Check out a great book, all about the tunes that put the "roar" in "The Roaring Twenties." WRTI's Susan Lewis spoke with the author of Tunes of the Twenties and All That Jazz: The Stories Behind the Songs.
Music: “Jelly Roll Blues,” Jelly Roll Morton, 1915
New Orleans–style music ushered in the decade. Jelly Roll Morton’s “Jelly Roll Blues” was published in 1915 and recorded in 1926, when the music business was shifting its focus from sales of sheet music to sales of records.
Bob Rawlins: Now the real market for a song is not for the parlor, but for the professional singer or musician; now the composers could really get into it and write more complicated melodies.
Musician and Rowan University music professor Bob Rawlins is the author of Tunes of the Twenties, a compilation of stories and information on 250 songs, from the '20s as well as years on either side of that decade. It was, says Rawlins, an era of experimentation.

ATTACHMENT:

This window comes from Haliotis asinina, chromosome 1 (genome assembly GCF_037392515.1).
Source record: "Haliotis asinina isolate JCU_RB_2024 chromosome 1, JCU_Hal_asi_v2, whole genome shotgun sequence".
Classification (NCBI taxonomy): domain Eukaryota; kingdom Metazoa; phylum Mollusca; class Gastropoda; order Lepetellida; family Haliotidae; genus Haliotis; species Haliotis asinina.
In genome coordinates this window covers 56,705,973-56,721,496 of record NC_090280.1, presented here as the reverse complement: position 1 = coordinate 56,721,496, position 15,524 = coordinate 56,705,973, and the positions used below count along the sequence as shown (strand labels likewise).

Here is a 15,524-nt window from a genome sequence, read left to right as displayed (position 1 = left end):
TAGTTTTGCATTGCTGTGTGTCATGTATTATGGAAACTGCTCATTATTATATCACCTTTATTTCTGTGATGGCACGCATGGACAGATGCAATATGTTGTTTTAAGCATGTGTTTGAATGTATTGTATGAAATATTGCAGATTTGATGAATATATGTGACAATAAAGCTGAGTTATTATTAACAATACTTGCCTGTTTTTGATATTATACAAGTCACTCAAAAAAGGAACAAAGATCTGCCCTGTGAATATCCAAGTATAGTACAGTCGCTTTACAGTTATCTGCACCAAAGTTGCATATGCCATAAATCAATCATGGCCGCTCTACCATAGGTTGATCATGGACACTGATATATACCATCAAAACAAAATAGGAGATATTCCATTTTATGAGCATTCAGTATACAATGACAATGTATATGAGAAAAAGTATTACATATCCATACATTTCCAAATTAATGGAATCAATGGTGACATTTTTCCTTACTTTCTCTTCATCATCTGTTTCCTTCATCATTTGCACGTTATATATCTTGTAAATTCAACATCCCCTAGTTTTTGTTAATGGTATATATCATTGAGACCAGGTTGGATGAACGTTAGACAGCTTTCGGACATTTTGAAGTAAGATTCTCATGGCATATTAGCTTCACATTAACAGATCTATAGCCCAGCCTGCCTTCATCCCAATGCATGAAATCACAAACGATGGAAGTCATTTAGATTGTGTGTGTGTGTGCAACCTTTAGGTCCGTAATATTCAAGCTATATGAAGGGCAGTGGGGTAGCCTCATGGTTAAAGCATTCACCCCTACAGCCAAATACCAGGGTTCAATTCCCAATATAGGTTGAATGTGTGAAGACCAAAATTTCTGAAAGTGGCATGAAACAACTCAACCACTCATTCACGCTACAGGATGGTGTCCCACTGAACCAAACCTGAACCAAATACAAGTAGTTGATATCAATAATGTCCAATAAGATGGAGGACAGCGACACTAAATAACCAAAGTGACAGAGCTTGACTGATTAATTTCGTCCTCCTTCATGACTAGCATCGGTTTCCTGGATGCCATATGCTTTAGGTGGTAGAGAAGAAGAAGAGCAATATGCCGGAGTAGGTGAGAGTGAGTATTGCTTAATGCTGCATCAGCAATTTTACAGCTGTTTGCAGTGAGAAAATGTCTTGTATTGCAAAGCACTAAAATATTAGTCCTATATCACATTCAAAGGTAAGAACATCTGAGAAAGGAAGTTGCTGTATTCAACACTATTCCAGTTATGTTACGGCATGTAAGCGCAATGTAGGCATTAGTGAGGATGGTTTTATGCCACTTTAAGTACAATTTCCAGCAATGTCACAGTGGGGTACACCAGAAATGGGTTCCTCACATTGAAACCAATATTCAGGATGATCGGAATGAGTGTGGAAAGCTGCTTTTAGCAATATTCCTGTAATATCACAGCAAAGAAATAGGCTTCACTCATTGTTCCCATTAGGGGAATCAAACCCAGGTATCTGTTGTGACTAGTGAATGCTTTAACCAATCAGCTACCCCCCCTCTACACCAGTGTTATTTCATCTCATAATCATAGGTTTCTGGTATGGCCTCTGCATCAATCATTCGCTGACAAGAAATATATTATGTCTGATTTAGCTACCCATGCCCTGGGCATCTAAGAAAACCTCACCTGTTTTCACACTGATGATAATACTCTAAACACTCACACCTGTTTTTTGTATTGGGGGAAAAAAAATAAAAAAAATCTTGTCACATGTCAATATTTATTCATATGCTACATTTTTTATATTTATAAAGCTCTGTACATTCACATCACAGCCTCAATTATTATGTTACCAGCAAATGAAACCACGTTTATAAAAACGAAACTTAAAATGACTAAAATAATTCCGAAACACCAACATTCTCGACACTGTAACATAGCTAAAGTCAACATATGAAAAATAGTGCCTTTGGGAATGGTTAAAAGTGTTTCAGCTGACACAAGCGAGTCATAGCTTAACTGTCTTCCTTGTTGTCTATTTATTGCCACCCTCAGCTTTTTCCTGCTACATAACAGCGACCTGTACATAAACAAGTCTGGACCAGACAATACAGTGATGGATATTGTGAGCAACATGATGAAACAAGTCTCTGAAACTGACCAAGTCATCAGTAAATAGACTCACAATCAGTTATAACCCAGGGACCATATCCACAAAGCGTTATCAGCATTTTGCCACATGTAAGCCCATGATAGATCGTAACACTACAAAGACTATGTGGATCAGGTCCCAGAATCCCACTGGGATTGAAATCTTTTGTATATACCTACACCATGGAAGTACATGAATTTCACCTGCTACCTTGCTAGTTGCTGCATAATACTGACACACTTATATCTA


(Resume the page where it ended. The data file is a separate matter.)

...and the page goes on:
Rawlins: They were exploring the creative possibilities before the rules were in place.
In recording sessions in the mid to late '20s, Louis Armstrong explored improvisation with his groups, the Hot Five and Hot Seven.
[Music: “Potato Head Blues,” Louis Armstrong, recorded 1927]
Rawlins: There’s no more important recordings than those 90 or so sides he recorded between 1926 and 1929.
The exploration would continue beyond the decade, as tunes were interpreted by different performers. And who made this cover of "Bugle Call Rag?"
Music: “Bugle Call Rag,” music and lyrics by Jack Pettis, Billy Meyers, and Elmer Schoebel, recorded by the Mills Brothers, 1932
Those aren’t bugles you hear! That’s the Mills Brothers in 1932. Before they made it big singing pop hits, they performed as an a cappella jazz band.
Robert Rawlins’s book is Tunes of the Twenties and All That Jazz: The Stories Behind the Songs